I also had a small collection of “match box” cars, small die cast models of cars that were painted smartly and had wheels that allowed them to roll. These were fun to push across the kitchen floor, but only good for rainy days, or when my friends came over and we were tired of looking for other trouble to get into. My favorite was a yellow tractor with an operable scoop bucket in front, but even that had serious limitations in the fun department. There were only so many dust bunnies or debris on the kitchen floor that was actually interesting enough to scoop up. Frankly, after a while, I think everyone gets tired of spitting on themselves or getting dizzy trying to make the requisite tractor noises.

I graduated to building plastic car models when plastic airplane models stopped providing a challenge. Airplanes just didn’t have enough parts to make model building fun. Model cars had the added incentive of more parts and the possibility of real paint instead of the World War II decals that came with the planes. So, for a year or so I tried my hand at building model cars until I realized that none of these model sets seemed to have parts that were very well made. They just didn’t fit quite right regardless of my ability to shave them down, build them up, or tweak them however they needed to be tweaked. It is a sad note that real car building really hasn’t come very far in solving this problem. Given real car builder’s notorious quality problems these days, I would bet most of their design engineers began their careers by building these very same plastic model kits. Their experience has served them well.

My older sister, like most California sixteen year olds in the sixties, was duly trained and practiced in the finer arts of driving. Sometime after she was granted a license, our dad brought home a 1956 Chevy. It was a Bel Air; a green and white two tone with three on the tree and a straight six. The interior was big enough to play croquet in. It was ten years old when we got it and the paint had a dull oxidized finished that a little rubbing compound and a lot of elbow grease was finally able to dispel. It sat at the curb, gleaming in the sun, and waited like a trusty steed – 3400 pounds of steel with 140 horses under the hood.

It wasn’t like Randy’s car. Randy was another older brother type who lived just down the block. He was a few years older and he had a little Corvair. It was about the same age as the Chevy, but much smaller and lighter. Randy was quite the mechanic and he tinkered with his car all the time. Rather than fuss with it out on the street, he would drive it up on his lawn under his shady mulberry tree and, with the help of his younger brother, turn it over on its side so he could work on the undercarriage standing up. In addition to this being a little unorthodox, it was also unwise and perhaps not the best for the car, but it suited Randy just fine. He actually survived to adulthood without a Corvair logo or door handle imprinted on his chest. Clearly, our Chevy just wasn’t a candidate for these kinds of mechanic's tricks. It also was not a convertible.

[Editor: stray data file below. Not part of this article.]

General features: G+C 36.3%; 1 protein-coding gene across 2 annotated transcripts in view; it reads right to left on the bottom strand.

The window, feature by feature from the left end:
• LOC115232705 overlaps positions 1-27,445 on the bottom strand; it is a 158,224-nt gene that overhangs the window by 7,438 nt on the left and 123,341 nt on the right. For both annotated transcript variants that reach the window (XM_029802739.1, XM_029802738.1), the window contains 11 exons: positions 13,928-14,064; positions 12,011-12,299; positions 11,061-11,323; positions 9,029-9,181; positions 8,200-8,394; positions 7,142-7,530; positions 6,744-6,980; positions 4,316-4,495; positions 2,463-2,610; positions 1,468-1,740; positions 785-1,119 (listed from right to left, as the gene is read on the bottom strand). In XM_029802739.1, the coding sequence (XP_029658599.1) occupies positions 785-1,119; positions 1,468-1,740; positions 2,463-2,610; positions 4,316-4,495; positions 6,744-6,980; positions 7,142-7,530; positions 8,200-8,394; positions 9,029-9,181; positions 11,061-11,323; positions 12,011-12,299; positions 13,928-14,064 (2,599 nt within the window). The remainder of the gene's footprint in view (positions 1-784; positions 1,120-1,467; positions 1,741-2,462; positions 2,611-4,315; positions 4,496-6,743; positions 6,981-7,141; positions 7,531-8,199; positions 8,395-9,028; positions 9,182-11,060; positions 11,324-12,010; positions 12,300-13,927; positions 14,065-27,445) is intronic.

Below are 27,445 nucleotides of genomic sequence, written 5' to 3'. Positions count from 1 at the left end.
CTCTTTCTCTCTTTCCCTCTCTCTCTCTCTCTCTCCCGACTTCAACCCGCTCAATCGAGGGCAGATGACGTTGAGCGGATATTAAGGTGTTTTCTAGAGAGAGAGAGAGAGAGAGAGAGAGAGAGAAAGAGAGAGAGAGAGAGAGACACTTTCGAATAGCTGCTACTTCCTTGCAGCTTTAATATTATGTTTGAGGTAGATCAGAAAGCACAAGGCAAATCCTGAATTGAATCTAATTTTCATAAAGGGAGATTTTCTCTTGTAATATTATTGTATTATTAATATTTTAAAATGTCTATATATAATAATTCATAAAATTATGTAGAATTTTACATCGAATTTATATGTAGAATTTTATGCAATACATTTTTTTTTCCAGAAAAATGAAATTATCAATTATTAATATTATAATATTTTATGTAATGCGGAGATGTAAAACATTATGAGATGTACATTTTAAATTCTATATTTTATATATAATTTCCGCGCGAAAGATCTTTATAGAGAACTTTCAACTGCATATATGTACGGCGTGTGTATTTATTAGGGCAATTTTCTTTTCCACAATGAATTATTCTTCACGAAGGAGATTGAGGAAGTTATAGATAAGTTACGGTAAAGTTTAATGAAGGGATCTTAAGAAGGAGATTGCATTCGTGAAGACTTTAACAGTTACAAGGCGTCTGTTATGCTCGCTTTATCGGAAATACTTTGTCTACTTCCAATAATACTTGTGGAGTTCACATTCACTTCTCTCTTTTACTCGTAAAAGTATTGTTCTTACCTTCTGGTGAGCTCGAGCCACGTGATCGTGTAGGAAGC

Janine lived next door to Randy and was about the same age. She was pretty good looking for a neighbor. Her dad was a sign painter and they owned the block’s only convertible. I don’t know what kind of car it was. I don’t remember anything about it except that one day Janine came flying down the street with her hair blowing wild and free. The tunes on the radio died away as she parked in front of her house. She got out of the car and stepped into my dreams – a nice twist on the lyric to “You’re Sixteen.” The back of her dress was tucked neatly into her panty hose. That scene was indelibly etched in my mind and set up rather unreasonable expectations for convertibles in general. For a long time, I thought convertibles were pretty special.

My sister endured her inaugural test drive in the Bel Air with Dad as copilot. She was pronounced safe enough to be entrusted with the daily transport of herself and, reluctantly, me to high school. At first, it was just us two, then, as our parents gained confidence, we were allowed to pick up various friends along the way to school. Thus began the carefree and short lived days of cruisin’ around in the “bomb.”

The Bel Air had one drawback that we discovered only in the winter months. There was some sort of coolant leak in the defroster system. When the defroster was engaged the windshield immediately fogged up and no amount of fan would clean the windshield’s interior. The car became quite impossible to drive without my sister sticking her head out the window. This was not only inconvenient, but something our mother really frowned on. There were several loud discussions regarding possible courses of action, but there really was only one alternative. At Mother’s prompting, my dad sold our Bel Air. The days of “cool” were over.

It has been my regret that our ’56 Bel Air didn’t last long enough for me to get to drive it; to cruise the strip in it; to flirt with the girls in it; to drive it to the bowling alley. I could have been cool. “I coulda been a contender.”

No, a couple of years later, I ended up with a sky blue ’61 Comet, with three on the tree, and as many horses as it’s little six cylinder could push out – which wasn't very many. It wasn’t quite the babe magnet that I envisioned the Bel Air to be. And, it wasn’t a convertible.

© 2008 Mark Indermill - All Rights Reserved